The art of stealing

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T

HERE was a time when government officials in this country used to pinch state funds.

Then, they used to steal a few hundreds or rig small tenders for small kickbacks.

But that, of course, was never going to be enough for some of them.

So when the pittances did not quench their insatiable urge to get rich quickly and the police kept their heads buried in sand like proverbial ostriches they started looting.

But now, government officials are no longer pinching or looting.

That is so yesterday.

A more trendy habit now is to plunder government resources with vim.

Times have indeed changed and so have our civil servants.

But why did our civil servants move so fast from pinching to plundering?

The answers to this question are diverse depending on whether you have your calloused fingers in the cookie jar or not.

If your mouth is stuck dip in the feeding trough you are likely to use the F-word on anyone who thinks stealing from government is a horrible means of survival.

There are those who blame poverty and low wages.

That, of course, is an all too common excuse but Scrutator doubts that anyone has so far proven that there is a strong link between poverty and the propensity to steal especially through white collar fraud.

Look at the amounts that are being stolen from state coffers and you see that these are not people stealing to merely put papa and moroho on the table.

M200 000, M400 000, M1 000 000, M5 000 000 and the list goes on.

Our civil servants don’t steal small change.

If you are one of those loudmouthed and holier-than-thou Pentecostals you are likely to blame demons that make people too helpless to resist the temptation to take that which is not theirs.

But that explanation too just doesn’t cut it.

There are those who want to blame the weak systems in government.

That might be closer to the truth but Scrutator still suspects it’s just not enough to explain why civil servants are scrambling to line their pockets.

So if hunger, demons and weak systems are not the main reasons for our civil servants’ newly found passion to plunder national resources then what is?

Scrutator has a theory: Our civil servants steal because the government has made it clear through omission and commission that stealing national resources is now a national policy.

 

L

ets’ deal with omission first. When was the last time you heard any senior government official condemning corruption in this country?

Corruption is a national disease, a cancer gnawing at our moral fibre, but it seems taboo for government ministers to condemn it in public.

They tiptoe through that subject as if they are walking through an area with landmines.

This omission is mostly prevalent among ministers and principal secretaries.

While national resources are being looted under their watch they would rather talk about other mundane issues.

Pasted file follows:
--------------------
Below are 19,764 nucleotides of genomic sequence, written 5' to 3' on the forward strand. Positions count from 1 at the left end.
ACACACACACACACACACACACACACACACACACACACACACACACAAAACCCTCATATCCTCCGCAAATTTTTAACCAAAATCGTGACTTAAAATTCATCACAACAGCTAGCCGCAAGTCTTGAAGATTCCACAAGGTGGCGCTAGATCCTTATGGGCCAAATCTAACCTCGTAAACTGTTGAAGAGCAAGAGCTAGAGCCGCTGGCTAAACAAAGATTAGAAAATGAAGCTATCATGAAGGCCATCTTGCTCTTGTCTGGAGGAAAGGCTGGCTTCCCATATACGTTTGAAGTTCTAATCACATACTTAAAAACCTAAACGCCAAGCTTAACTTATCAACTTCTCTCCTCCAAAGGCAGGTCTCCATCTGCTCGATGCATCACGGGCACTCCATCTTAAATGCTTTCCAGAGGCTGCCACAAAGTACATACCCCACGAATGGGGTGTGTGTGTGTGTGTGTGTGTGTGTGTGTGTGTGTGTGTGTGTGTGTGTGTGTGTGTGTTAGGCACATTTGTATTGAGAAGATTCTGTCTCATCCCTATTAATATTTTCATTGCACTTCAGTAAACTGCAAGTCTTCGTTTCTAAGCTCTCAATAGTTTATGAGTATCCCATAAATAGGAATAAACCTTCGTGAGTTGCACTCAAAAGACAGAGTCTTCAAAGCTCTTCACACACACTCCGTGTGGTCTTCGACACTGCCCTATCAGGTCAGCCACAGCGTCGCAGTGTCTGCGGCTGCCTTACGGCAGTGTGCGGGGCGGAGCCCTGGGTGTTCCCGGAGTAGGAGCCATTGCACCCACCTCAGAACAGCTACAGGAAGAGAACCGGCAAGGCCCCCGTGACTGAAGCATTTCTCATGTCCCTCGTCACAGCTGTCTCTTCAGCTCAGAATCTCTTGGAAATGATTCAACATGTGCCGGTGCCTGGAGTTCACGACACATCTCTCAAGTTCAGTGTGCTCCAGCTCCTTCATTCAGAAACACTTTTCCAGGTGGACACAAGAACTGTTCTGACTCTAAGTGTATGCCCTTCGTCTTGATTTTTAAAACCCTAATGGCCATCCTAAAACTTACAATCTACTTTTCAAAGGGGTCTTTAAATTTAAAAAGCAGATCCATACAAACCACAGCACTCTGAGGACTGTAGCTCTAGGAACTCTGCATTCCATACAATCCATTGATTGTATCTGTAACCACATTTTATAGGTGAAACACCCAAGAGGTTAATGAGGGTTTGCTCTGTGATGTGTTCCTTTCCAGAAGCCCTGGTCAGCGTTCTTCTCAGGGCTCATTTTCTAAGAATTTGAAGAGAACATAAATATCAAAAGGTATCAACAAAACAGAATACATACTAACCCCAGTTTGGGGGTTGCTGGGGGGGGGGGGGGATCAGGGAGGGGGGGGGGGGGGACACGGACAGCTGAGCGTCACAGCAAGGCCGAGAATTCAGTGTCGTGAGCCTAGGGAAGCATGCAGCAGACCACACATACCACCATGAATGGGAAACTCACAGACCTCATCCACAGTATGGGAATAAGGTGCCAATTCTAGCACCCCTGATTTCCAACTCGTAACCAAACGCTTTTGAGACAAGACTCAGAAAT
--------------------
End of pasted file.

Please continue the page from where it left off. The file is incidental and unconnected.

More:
The reason for this silence is probably because they know they have lost the moral high ground to condemn corruption.

They fear that if they shout too loud about corruption someone is bound to say “Nxa!

Who are you to point fingers at others when just last week you came out of the office with a bulging pocket?”

Some remain mum about corruption because their conscience tells them it’s wrong to be hypocritical.

You can only convincingly condemn things you really abhor.

It just doesn’t feel right for them to go around castigating a habit that has brought them the good things of life.

They know it’s hypocritical to stand on the pulpit to condemn thieves when their tummies are full of stolen goods.

They would rather shut up and let the plundering continue lest they be reminded that their shoes or earrings don’t look like they were bought by someone who earns like a Lesotho minister, director or principal secretary.

They are aware that if you talk too much about corruption it might open a Pandora’s Box.

 

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hat brings me to the commission part of this government policy to steal from the people.

There seems to be a tacit agreement by those at the top that stealing is good but getting caught is wrong.

That is what specifically motivates those at the lower ranks to steal.

They have grown weary of watching those at the top develop rotund cheeks by plundering state resources while they are continuously farting the gases off empty stomachs.

Low-ranking civil servants genuinely believe that if senior officials are stealing to buy expensive things then there is nothing wrong with them stealing just a few thousands to nourish themselves.

Junior civil servants are merely trying to equalise in a game they are already losing by 100 goals to nil.

They know they will not win it but still believe it’s a game worth playing.

After all it does bring the goods at the end of the day.

Those at the top have shown those at the bottom that it pays to plunder government resources.

Corruption in this country will only stop when senior government officials stop setting a bad example for those at the bottom.

Until that happens we can stop dreaming of having a squeaky clean civil service.

There will always be a mad scramble towards self-enrichment.

 

B

ut if the powers-that-be insist on stuffing their pockets and bank accounts then we the people will have to show them the door.

When elections come we must kick them so far out of the government that their heads will spin.

Once in political wilderness they will realise how it feels to be so far away from the cookie jar.

They will feel how painful it is to lose a tender to a minister’s friend or relative.

It’s your right to use your “X” to dump any government that doesn’t do enough to protect public resources from being plundered.

Ache!

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